Week 10: Project Leadership


In this week of the course we are looking at project leadership skills, understanding the difference between leadership and management, hearing from a wide selection of experts on this topic. The reading for students of the course this week is by Verma and Wideman, “Project Manager to Project Leader? and the Rocky Road Between”, which is obtainable at Wideman’s website.

The article argues that project managers need to have leadership as well as management skills and to be conscious of the difference between these. The following video discusses the distinction:

Colin Powell was US Secretary of State from 2001 – 2005 and a four star general in the US military. He is widely regarded as an excellent leader and gives his thoughts on leadership in the following video:

So what is leadership? The focus on leadership as distinct from management appeared in the latter part of the 20th century. Earlier managers were administrators. Change was slow and organisations were relatively stable. There was a clear chain of command and organisational practices were based on how things had been done before.

As the pace of competition increased, so too did the pace of change for organisations. Managers moved away from being administrators and now had to intervene more actively in their organisations to deal with issues that arose. The environment was becoming more turbulent and impacted by the market and managers had to respond to that.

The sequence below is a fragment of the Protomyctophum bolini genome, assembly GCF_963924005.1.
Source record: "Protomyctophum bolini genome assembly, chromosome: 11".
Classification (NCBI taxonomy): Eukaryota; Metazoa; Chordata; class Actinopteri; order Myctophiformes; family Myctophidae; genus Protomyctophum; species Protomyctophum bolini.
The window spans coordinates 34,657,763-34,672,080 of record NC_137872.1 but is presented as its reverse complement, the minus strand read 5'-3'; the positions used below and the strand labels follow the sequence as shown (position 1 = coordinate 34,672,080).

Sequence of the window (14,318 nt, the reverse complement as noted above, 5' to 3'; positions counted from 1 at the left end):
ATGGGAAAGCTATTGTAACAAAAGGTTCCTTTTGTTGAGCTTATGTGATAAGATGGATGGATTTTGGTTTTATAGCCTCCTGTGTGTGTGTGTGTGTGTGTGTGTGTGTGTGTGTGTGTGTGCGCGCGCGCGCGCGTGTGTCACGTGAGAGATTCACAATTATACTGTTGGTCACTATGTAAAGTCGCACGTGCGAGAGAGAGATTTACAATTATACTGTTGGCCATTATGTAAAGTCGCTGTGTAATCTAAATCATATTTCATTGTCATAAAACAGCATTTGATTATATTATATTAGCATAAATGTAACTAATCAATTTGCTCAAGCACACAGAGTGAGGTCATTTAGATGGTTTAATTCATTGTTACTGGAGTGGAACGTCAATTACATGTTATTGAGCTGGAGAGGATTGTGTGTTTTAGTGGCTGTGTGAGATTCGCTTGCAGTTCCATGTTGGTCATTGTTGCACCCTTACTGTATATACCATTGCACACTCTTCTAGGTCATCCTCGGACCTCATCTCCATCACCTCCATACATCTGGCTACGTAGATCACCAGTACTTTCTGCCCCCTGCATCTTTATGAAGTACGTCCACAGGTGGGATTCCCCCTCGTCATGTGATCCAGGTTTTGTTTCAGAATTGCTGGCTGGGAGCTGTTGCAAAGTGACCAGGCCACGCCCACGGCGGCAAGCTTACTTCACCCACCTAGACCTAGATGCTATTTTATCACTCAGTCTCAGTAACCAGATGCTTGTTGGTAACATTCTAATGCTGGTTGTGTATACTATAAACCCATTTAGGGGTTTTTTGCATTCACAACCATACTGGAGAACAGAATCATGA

By the 1990’s the pace of change was continuing to increase and the concept of leadership grew. The rapidly changing corporate world was argued to require a leader who could communicate a vision and inspire employees to proactively respond to the needs of the customer. Workplaces became more team based. The next video continues the discussion on how leadership differs from management:

Project leadership applies the principles of leadership to projects. The article argues that project leadership involves empowering employees, good listenimg and questioning skills and communicating a vision. Good project leaders will need to be able to influence people and be effective general communicators. Finally, they will need to be able to strategise, to see the “big picture” and to team build, to make the project team work effectively together. Leaders need to have excellent people skills and the next video discusses some studies on the motivation of employees:

So, project leadership is about the ability to get things done well through others. To do this leaders need to be able to create a vision of what the project is going to do and to motivate project team members to want to achieve it. Leaders also need to be realistic about the time and resources needed to achieve the vision and to be able to attract a good project team. This video explores the concept of leaders as someone that people are willing to follow:

The following chart from the reading illustrates the difference in focus between management and leadership: